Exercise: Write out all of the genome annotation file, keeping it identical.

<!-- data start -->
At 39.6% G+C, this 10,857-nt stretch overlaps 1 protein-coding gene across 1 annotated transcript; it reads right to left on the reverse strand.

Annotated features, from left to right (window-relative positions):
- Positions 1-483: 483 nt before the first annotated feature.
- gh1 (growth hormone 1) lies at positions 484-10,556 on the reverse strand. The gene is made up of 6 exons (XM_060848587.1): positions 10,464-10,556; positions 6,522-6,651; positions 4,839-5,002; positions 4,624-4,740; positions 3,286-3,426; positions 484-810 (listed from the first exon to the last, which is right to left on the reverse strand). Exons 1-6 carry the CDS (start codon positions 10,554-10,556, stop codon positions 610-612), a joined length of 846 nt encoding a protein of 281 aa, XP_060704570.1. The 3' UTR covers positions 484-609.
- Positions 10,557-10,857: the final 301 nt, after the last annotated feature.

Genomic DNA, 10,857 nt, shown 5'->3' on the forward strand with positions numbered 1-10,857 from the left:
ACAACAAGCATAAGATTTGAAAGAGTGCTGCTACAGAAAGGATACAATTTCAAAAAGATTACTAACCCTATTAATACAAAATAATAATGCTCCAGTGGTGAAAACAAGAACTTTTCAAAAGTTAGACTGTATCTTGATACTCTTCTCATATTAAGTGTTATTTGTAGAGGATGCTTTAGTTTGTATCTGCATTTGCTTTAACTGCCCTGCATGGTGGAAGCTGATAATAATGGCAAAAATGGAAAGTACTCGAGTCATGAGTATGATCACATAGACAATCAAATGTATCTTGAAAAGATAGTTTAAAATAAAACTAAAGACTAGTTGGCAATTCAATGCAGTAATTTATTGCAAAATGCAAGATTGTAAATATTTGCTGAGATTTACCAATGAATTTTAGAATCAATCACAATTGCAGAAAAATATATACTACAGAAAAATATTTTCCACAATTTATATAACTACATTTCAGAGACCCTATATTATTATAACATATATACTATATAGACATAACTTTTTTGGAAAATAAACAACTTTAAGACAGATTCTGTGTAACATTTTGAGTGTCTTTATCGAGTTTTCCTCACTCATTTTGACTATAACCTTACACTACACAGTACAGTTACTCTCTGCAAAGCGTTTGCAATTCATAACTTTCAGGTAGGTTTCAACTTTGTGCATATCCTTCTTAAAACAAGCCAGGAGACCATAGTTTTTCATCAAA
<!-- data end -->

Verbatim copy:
At 39.6% G+C, this 10,857-nt stretch overlaps 1 protein-coding gene across 1 annotated transcript; it reads right to left on the reverse strand.

Annotated features, from left to right (window-relative positions):
- Positions 1-483: 483 nt before the first annotated feature.
- gh1 (growth hormone 1) lies at positions 484-10,556 on the reverse strand. The gene is made up of 6 exons (XM_060848587.1): positions 10,464-10,556; positions 6,522-6,651; positions 4,839-5,002; positions 4,624-4,740; positions 3,286-3,426; positions 484-810 (listed from the first exon to the last, which is right to left on the reverse strand). Exons 1-6 carry the CDS (start codon positions 10,554-10,556, stop codon positions 610-612), a joined length of 846 nt encoding a protein of 281 aa, XP_060704570.1. The 3' UTR covers positions 484-609.
- Positions 10,557-10,857: the final 301 nt, after the last annotated feature.

Genomic DNA, 10,857 nt, shown 5'->3' on the forward strand with positions numbered 1-10,857 from the left:
ACAACAAGCATAAGATTTGAAAGAGTGCTGCTACAGAAAGGATACAATTTCAAAAAGATTACTAACCCTATTAATACAAAATAATAATGCTCCAGTGGTGAAAACAAGAACTTTTCAAAAGTTAGACTGTATCTTGATACTCTTCTCATATTAAGTGTTATTTGTAGAGGATGCTTTAGTTTGTATCTGCATTTGCTTTAACTGCCCTGCATGGTGGAAGCTGATAATAATGGCAAAAATGGAAAGTACTCGAGTCATGAGTATGATCACATAGACAATCAAATGTATCTTGAAAAGATAGTTTAAAATAAAACTAAAGACTAGTTGGCAATTCAATGCAGTAATTTATTGCAAAATGCAAGATTGTAAATATTTGCTGAGATTTACCAATGAATTTTAGAATCAATCACAATTGCAGAAAAATATATACTACAGAAAAATATTTTCCACAATTTATATAACTACATTTCAGAGACCCTATATTATTATAACATATATACTATATAGACATAACTTTTTTGGAAAATAAACAACTTTAAGACAGATTCTGTGTAACATTTTGAGTGTCTTTATCGAGTTTTCCTCACTCATTTTGACTATAACCTTACACTACACAGTACAGTTACTCTCTGCAAAGCGTTTGCAATTCATAACTTTCAGGTAGGTTTCAACTTTGTGCATATCCTTCTTAAAACAAGCCAGGAGACCATAGTTTTTCATCAAA